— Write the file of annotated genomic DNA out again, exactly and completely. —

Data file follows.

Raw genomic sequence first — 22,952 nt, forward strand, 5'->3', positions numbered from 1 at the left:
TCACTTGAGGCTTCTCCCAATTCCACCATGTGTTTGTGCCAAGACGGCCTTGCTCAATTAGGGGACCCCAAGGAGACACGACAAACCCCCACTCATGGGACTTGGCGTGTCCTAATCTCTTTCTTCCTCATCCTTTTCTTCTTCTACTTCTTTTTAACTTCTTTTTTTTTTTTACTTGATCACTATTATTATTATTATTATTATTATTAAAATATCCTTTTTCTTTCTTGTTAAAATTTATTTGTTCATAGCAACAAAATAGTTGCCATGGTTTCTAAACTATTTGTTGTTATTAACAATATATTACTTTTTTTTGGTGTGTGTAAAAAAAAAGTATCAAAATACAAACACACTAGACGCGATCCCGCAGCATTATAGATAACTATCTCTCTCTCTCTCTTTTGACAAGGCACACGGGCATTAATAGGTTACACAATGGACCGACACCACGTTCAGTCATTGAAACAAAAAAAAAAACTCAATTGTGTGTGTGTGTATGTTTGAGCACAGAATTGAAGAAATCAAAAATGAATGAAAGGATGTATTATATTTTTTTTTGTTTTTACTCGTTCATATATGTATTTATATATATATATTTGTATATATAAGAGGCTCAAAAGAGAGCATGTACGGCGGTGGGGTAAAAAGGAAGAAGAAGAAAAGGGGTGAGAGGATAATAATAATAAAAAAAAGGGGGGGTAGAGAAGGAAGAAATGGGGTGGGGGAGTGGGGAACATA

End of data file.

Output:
Raw genomic sequence first — 22,952 nt, forward strand, 5'->3', positions numbered from 1 at the left:
TCACTTGAGGCTTCTCCCAATTCCACCATGTGTTTGTGCCAAGACGGCCTTGCTCAATTAGGGGACCCCAAGGAGACACGACAAACCCCCACTCATGGGACTTGGCGTGTCCTAATCTCTTTCTTCCTCATCCTTTTCTTCTTCTACTTCTTTTTAACTTCTTTTTTTTTTTTACTTGATCACTATTATTATTATTATTATTATTATTAAAATATCCTTTTTCTTTCTTGTTAAAATTTATTTGTTCATAGCAACAAAATAGTTGCCATGGTTTCTAAACTATTTGTTGTTATTAACAATATATTACTTTTTTTTGGTGTGTGTAAAAAAAAAGTATCAAAATACAAACACACTAGACGCGATCCCGCAGCATTATAGATAACTATCTCTCTCTCTCTCTTTTGACAAGGCACACGGGCATTAATAGGTTACACAATGGACCGACACCACGTTCAGTCATTGAAACAAAAAAAAAAACTCAATTGTGTGTGTGTGTATGTTTGAGCACAGAATTGAAGAAATCAAAAATGAATGAAAGGATGTATTATATTTTTTTTTGTTTTTACTCGTTCATATATGTATTTATATATATATATTTGTATATATAAGAGGCTCAAAAGAGAGCATGTACGGCGGTGGGGTAAAAAGGAAGAAGAAGAAAAGGGGTGAGAGGATAATAATAATAAAAAAAAGGGGGGGTAGAGAAGGAAGAAATGGGGTGGGGGAGTGGGGAACATA